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 New Zealand gamblers spent slightly more on pretty much all forms of legal betting last year except for lottery products.

  According to data released by the country’s Department of Internal Affairs, Kiwis spent a combined $2.09b on gambling in the 2014-15 fiscal year, 1.2% more than in the previous year. Adjusted for inflation, the numbers have barely budged over the past six years, ranging from $2.06b in 2011 to $2.1b in 2012.

  Lottery products were the sole decliners, as sales fell 10% to $894m, while operators’ take fell 9% to $420m. The decline snapped a winning streak that had seen lottery sales rising an average 5% per year since 2010. The reversal was blamed on a lack of mega-jackpots, as only one Powerball prize topped the $20m mark.

  Despite its routine bitching about losing money to international betting sites, the NZ Racing Board (TAB) reported turnover up 13% to $2.07b while the operator’s share rose 5% to $325m. This marks the fourth straight year of rising numbers, which the NZRB credited to increased sports betting interest and a new TAB mobile wagering app.

  Video poker (pokies) machines based outside casinos saw turnover rise 2% to $8.95b while operator winnings rose 1.5% to $818m. Increased win per machine helped offset declines in both the number of pokies operators and machines in operation.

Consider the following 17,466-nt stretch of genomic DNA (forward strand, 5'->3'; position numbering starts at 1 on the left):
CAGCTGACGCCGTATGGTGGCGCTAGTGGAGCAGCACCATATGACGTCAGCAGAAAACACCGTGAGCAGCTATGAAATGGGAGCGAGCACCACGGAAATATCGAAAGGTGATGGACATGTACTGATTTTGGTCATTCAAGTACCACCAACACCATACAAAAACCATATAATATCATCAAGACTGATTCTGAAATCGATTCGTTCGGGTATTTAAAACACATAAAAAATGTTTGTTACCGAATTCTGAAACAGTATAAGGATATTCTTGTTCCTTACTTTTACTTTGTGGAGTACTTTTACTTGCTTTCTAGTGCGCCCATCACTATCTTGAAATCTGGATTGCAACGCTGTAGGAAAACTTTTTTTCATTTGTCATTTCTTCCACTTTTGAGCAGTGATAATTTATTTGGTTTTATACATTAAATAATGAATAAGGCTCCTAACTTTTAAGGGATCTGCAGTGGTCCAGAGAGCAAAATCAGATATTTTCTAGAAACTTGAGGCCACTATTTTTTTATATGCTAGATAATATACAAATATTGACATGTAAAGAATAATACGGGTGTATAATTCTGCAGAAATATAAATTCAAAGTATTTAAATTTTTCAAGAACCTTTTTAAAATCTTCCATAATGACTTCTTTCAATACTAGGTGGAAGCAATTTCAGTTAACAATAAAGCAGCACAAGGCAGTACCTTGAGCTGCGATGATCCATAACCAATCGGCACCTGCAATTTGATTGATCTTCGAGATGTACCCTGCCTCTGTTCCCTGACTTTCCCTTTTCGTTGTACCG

New Zealand’s six casinos reported revenue up 8.5% to $486m, returning to growth following a slight decline in 2013-14. The country’s leading operator, SkyCity Entertainment Group, has made significant capital investments over the period in a bid to bolster its appeal, particularly among Asian VIP gamblers.


  Speaking of SkyCity’s Asian VIPs, more light has been shed on an investigation into the alleged corporate theft of $129m by a former pharmaceutical company chairman who gambled large at SkyCity’s Auckland casino.

  New Zealand police raided William Yan’s Auckland penthouse in August 2014 on their suspicion that Yan was tied to an illegal methamphetamine trafficking ring whose members were frequent guests at SkyCity casinos. No charges have been laid against Yan (pictured) but police documents offer a glimpse into his spectacularly high volume of play at the casino.

  Police say Yan wagered a total of $563m between 2001 and 2013, even though he was banned from the property on two separate occasions. At one point, Yan is said to have lost $5m at SkyCity’s VIP tables in a mere 82-minute span.

  A SkyCity spokesman told the New Zealand Herald that the company couldn’t discuss matters currently before the courts but did say that “it is not necessarily unusual for a wealthy VIP player to generate significant turnover.”

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